Those living in poverty are paying more on average for their gas and electricity than those who live more comfortably, Labour has said.
Analysis from the party found the poorest 10% of households pay on average £756 a year per person for electricity, gas and other fuels.
Labour said this was an extra 50% above what the richest households pay, at £504 per person on average, and more than the national average at £530.
It comes after shadow chancellor Rachel Reeves said on Sunday that if Labour was in power, the cost of living crisis would be at the centre of Wednesday’s Budget.
The figures also showed those in poverty pay a much higher proportion of their household budget on energy bills, with the poorest households spending seven times as much of their budgets on energy as the richest households, and three-and-a-half times the national average.
Wes Streeting shadow child poverty secretary, said: “The Conservatives are leaving working families to pay the price for the chaos in our energy sector, with the poorest being hit the hardest.
“Boris Johnson ought to be getting a grip on the cost of living crisis, but instead he’s making it worse with his jobs tax and the £1,000-a-year cut to Universal Credit.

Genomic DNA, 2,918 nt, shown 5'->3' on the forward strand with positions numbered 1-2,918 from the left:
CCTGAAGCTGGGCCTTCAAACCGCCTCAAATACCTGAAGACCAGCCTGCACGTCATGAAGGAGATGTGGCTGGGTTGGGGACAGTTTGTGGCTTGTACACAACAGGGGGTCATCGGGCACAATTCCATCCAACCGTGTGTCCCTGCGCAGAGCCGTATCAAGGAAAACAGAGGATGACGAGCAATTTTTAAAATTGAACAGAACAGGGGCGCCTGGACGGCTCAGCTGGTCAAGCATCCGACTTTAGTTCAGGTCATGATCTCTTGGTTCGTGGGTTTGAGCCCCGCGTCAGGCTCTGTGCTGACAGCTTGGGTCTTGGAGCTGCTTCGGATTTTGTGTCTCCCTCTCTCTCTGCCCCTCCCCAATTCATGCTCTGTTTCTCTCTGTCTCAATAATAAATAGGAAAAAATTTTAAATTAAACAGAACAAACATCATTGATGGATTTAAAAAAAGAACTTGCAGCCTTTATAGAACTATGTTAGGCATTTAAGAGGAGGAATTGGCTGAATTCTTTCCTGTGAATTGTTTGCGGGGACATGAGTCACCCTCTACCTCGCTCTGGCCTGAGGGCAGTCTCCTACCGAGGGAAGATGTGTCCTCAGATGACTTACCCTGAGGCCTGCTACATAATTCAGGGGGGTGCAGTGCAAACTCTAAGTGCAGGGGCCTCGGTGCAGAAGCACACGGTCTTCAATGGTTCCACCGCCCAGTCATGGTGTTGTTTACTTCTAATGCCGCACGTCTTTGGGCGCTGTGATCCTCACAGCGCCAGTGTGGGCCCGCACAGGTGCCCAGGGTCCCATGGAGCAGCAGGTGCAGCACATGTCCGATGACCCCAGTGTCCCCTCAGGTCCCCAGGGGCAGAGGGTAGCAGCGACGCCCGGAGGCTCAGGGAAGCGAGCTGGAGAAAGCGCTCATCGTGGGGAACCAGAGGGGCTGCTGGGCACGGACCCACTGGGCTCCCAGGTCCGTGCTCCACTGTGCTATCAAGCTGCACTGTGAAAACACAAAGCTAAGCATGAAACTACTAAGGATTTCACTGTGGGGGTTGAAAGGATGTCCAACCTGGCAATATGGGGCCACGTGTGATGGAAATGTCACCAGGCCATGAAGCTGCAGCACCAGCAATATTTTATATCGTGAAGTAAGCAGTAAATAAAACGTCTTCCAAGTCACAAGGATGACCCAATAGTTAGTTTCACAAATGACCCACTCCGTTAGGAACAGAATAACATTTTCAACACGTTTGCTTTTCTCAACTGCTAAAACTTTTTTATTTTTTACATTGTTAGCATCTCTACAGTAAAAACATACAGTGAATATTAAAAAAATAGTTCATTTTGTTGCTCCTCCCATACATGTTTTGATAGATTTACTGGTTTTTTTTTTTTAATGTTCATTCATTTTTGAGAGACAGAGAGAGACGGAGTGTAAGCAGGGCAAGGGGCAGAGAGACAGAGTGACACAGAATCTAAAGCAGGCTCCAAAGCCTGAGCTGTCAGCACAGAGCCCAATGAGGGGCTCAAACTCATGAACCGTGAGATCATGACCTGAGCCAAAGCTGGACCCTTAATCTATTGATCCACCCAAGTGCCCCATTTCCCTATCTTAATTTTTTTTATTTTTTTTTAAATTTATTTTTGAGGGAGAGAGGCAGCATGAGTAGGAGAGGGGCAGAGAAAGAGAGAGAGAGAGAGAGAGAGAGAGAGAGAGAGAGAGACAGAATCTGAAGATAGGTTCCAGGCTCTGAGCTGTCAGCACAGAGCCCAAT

“That’s why Labour are calling on the Government to urgently cut VAT on domestic energy bills for six months, to help people through this winter.
“Labour’s plan to insulate millions of homes would ease the pressure on households, making bills cheaper and homes warmer.”
Meanwhile, the Liberal Democrats called for a windfall tax on gas producers profiting from record-high prices to help support struggling households and businesses this winter.
The Lib Dems said that wholesale gas prices had risen from 56p/therm during the first half of the year to 150p/therm and are now reaching 300p/therm.
This windfall tax would raise vital funding to insulate people's homes, slash energy bills and protect skilled jobs
Sir Ed Davey, Liberal Democrat leader
Before that, natural gas prices had never reached 100p/therm.
The party said Serica Energy, a North Sea gas company responsible for 5% of the UK supply, had already stated it expects “significant returns” due to the increase and that Serica’s share price had surged from 156p per share at the end of August to 232p on Wednesday.
Sir Ed Davey, leader of the Liberal Democrats and a former energy secretary, said: “Fossil fuel companies are raking it in hand over fist through this gas crisis. The least they can do is pay a little more in tax to help struggling families get through the winter.
“This windfall tax would raise vital funding to insulate people’s homes, slash energy bills and protect skilled jobs.
“If Rishi Sunak is serious about tackling both the climate emergency and the cost of living crisis, he would introduce this one-off tax.”
A Government spokesperson said: “Protecting consumers is our top priority which is why our energy price cap will remain in place. We are also supporting vulnerable and low-income households further through initiatives such as the £500 million Household Support Fund, Warm Home Discount, winter fuel payments and cold weather payments.
“Domestic fuels such as gas and electricity are already subject to the reduced rate of 5% of VAT.”